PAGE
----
[ exact phrase in "" • results by date ]

[ Google-powered • results by relevance ]


News Home

Subscribe to RSS feed

Add NWW headlines to your site (click here)

Sign up for daily updates

Keep Wind Watch online and independent!

Donate $10

Donate $5

Selected Documents

All Documents

Research Links


Press Releases


Publications & Products

Photos & Graphics


Allied Groups

My Turn: It’s really about money  

Credit:  Written by Robert Deeble | May 10, 2013 | www.burlingtonfreepress.com ~~

“It’s not easy being green.” Those immortal words spoken by Kermit the Frog keep running through my brain. Over the last few years the environmental concept of being green has been turned upside down here in Vermont.

A term that once meant to protect the natural environment has now been usurped by power industries, politicians and activists to mean whatever they deem necessary to further their interest, regardless of the true reality.

Ridgeline wind power – free energy, carbon neutral, green! Like the Sirens irresistible call for many, whether unknowingly or refusing to know, pay little heed of the rocks ahead.

The facade about wind energy in Vermont is about being green. Let’s be clear, it’s really all about money. Would Lowell allow its ridgelines to be used if money, a great deal of money, wasn’t offered? Would Green Mountain Power have considered the industrial sized development of ridge lines if there wasn’t significant amounts of money to be made for them?

So let’s get off our high horse about being green. Building ridge line wind turbines is more about big business than anything else. It’s also easy.

Easy for electric companies to pay gobs of money to pay off towns for ridge line access. Easy with political support from Gov. Shumlin. Easy with the promise of “seeing the promised land,” as one local columnist wrote upon rallying in Washington, D.C., for green energy.

While I’m not opposed to the making of money, I draw the line when that endeavor negatively impacts people’s lives.

What’s hard? Apparently finding money in the Vermont state budget for retro fitting homes with energy saving insulation to name, but one important item.

Conservation – I guess it’s not a sexy word. It doesn’t generate revenue. It won’t help you get elected. It requires sacrifice, a word often used in support of wind energy in Vermont. I know something about the conserving energy.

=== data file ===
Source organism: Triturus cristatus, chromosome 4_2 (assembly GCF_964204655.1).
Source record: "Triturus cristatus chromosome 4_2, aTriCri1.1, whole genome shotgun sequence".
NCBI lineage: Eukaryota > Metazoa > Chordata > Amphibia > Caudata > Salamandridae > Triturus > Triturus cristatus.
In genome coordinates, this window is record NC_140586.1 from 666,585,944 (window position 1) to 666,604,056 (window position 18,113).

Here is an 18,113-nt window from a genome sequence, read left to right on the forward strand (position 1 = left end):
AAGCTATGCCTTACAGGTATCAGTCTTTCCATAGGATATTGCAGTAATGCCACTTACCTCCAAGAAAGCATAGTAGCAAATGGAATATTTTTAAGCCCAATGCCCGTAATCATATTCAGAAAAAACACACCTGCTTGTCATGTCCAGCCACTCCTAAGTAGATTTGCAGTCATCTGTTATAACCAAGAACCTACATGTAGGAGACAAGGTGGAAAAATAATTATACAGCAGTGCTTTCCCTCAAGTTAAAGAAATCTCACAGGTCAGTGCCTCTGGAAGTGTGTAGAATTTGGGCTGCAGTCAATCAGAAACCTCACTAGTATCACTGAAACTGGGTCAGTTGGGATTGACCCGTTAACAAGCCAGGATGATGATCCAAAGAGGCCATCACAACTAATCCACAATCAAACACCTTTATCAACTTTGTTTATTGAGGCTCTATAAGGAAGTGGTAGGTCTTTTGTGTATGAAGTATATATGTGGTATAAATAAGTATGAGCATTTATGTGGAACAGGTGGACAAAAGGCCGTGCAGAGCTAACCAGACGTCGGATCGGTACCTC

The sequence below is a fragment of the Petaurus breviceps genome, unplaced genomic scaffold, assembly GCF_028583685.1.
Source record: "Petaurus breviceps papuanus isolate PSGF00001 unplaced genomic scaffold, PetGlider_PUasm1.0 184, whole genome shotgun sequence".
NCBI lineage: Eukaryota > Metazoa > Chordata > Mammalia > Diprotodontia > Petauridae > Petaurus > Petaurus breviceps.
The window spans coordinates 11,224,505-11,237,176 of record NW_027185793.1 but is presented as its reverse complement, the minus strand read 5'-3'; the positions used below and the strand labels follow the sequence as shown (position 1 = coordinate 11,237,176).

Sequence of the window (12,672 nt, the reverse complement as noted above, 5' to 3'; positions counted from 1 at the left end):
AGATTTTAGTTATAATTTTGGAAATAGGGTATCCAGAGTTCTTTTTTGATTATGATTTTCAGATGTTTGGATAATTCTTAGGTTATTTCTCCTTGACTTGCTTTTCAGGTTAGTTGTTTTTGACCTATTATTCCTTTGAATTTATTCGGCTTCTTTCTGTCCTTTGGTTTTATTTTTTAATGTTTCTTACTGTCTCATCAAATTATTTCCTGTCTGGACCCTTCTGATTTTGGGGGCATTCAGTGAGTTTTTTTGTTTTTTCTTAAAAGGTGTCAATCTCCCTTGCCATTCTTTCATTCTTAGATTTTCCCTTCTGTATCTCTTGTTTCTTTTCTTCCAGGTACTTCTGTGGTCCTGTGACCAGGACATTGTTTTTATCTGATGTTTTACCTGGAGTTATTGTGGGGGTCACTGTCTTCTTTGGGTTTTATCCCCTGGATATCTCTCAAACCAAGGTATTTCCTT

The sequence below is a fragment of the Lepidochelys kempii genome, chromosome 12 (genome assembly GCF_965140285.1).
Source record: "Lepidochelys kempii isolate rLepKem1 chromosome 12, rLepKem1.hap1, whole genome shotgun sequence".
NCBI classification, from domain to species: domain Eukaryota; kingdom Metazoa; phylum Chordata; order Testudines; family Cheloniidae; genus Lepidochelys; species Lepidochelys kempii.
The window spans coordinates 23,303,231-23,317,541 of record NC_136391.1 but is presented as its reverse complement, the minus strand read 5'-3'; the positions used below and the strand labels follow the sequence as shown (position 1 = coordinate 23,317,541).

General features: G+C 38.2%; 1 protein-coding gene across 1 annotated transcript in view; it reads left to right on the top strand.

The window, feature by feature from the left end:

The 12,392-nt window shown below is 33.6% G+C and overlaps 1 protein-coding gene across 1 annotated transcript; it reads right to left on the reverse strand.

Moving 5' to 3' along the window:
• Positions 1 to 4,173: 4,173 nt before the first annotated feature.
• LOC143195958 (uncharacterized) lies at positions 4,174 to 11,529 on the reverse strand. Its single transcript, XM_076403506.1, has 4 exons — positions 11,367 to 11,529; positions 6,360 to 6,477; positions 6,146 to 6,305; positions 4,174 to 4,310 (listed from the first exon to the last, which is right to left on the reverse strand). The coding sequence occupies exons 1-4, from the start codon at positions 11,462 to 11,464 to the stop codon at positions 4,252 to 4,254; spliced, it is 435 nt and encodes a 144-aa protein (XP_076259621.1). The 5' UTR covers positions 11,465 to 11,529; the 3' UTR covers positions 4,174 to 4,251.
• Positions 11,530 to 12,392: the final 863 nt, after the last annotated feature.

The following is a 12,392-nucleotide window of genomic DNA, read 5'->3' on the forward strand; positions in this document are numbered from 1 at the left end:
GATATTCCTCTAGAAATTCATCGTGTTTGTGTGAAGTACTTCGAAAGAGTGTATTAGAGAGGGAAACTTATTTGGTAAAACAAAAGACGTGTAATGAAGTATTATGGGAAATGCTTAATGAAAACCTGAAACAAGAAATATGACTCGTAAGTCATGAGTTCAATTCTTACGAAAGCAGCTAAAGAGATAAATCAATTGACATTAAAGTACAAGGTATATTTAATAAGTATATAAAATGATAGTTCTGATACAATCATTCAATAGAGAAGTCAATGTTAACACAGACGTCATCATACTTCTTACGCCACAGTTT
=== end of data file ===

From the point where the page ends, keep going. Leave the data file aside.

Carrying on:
Twenty-seven years ago I built my super insulated house. I have reduced my home heating usage by 60 percent, every single year since. Imagine what the reduction of CO2 emissions would have been if all new construction in Vermont since 1986 could boast this kind of savings. Don’t tell me conservation is ineffective or too little or too late.

I have walked the Long Trail from Mount Horrid at Brandon Gap through to Mount Mansfield. The trail follows the western Green Mountain ridgeline, particularly from Mount Abraham northward. I am not a spiritual person in the traditional sense, yet when on these mountain tops one can not deny the feeling of being close to something truly unique and special. With their alpine vegetation, wilderness appeal and magnificent views, to defile this incredible environment with ridgeline wind towers would be unconscionable.

These Green Mountains should not belong to the highest bidder. They don’t belong to me or you or wind energy developers. The Green Mountains are a legacy held in trust to be passed on to future generations. Those who would advocate for the wanton destruction of them for a little bit of electricity and lot of money, in the words of Mr. Wilde, “… know the price of everything and the value of nothing.”

Robert Deeble lives in Middlebury.

Source:  Written by Robert Deeble | May 10, 2013 | www.burlingtonfreepress.com

This article is the work of the source indicated. Any opinions expressed in it are not necessarily those of National Wind Watch.

The copyright of this article resides with the author or publisher indicated. As part of its noncommercial effort to present the environmental, social, scientific, and economic issues of large-scale wind power development to a global audience seeking such information, National Wind Watch endeavors to observe “fair use” as provided for in section 107 of U.S. Copyright Law and similar “fair dealing” provisions of the copyright laws of other nations. Send requests to excerpt, general inquiries, and comments via e-mail.

Wind Watch relies entirely
on User Funding
Donate $5 PayPal Donate


News Watch Home

Get the Facts Follow Wind Watch on Twitter

Wind Watch on Facebook


© National Wind Watch, Inc.
Use of copyrighted material adheres to Fair Use.
"Wind Watch" is a registered trademark.